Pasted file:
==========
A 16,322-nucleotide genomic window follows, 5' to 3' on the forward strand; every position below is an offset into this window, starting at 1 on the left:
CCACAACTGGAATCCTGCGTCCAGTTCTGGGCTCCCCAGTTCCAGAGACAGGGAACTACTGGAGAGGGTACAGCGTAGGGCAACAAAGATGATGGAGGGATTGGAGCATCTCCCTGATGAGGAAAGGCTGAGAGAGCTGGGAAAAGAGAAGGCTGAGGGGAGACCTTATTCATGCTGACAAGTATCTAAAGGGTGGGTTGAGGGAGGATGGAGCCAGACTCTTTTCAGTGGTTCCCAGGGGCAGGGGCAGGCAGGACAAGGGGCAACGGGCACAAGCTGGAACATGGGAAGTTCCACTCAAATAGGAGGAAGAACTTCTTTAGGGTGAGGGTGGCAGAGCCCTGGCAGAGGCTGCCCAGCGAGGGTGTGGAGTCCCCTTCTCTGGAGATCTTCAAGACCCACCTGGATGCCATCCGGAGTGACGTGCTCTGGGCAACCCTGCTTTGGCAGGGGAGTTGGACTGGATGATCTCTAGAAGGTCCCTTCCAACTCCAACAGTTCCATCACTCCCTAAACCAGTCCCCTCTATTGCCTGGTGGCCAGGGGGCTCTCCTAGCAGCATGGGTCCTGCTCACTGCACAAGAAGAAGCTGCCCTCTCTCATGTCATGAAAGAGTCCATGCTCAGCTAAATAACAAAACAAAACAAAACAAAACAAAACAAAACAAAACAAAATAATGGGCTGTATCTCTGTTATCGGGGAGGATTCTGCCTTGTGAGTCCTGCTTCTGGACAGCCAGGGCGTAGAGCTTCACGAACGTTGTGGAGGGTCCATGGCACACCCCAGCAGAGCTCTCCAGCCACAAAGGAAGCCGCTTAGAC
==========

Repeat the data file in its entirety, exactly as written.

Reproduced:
A 16,322-nucleotide genomic window follows, 5' to 3' on the forward strand; every position below is an offset into this window, starting at 1 on the left:
CCACAACTGGAATCCTGCGTCCAGTTCTGGGCTCCCCAGTTCCAGAGACAGGGAACTACTGGAGAGGGTACAGCGTAGGGCAACAAAGATGATGGAGGGATTGGAGCATCTCCCTGATGAGGAAAGGCTGAGAGAGCTGGGAAAAGAGAAGGCTGAGGGGAGACCTTATTCATGCTGACAAGTATCTAAAGGGTGGGTTGAGGGAGGATGGAGCCAGACTCTTTTCAGTGGTTCCCAGGGGCAGGGGCAGGCAGGACAAGGGGCAACGGGCACAAGCTGGAACATGGGAAGTTCCACTCAAATAGGAGGAAGAACTTCTTTAGGGTGAGGGTGGCAGAGCCCTGGCAGAGGCTGCCCAGCGAGGGTGTGGAGTCCCCTTCTCTGGAGATCTTCAAGACCCACCTGGATGCCATCCGGAGTGACGTGCTCTGGGCAACCCTGCTTTGGCAGGGGAGTTGGACTGGATGATCTCTAGAAGGTCCCTTCCAACTCCAACAGTTCCATCACTCCCTAAACCAGTCCCCTCTATTGCCTGGTGGCCAGGGGGCTCTCCTAGCAGCATGGGTCCTGCTCACTGCACAAGAAGAAGCTGCCCTCTCTCATGTCATGAAAGAGTCCATGCTCAGCTAAATAACAAAACAAAACAAAACAAAACAAAACAAAACAAAACAAAATAATGGGCTGTATCTCTGTTATCGGGGAGGATTCTGCCTTGTGAGTCCTGCTTCTGGACAGCCAGGGCGTAGAGCTTCACGAACGTTGTGGAGGGTCCATGGCACACCCCAGCAGAGCTCTCCAGCCACAAAGGAAGCCGCTTAGAC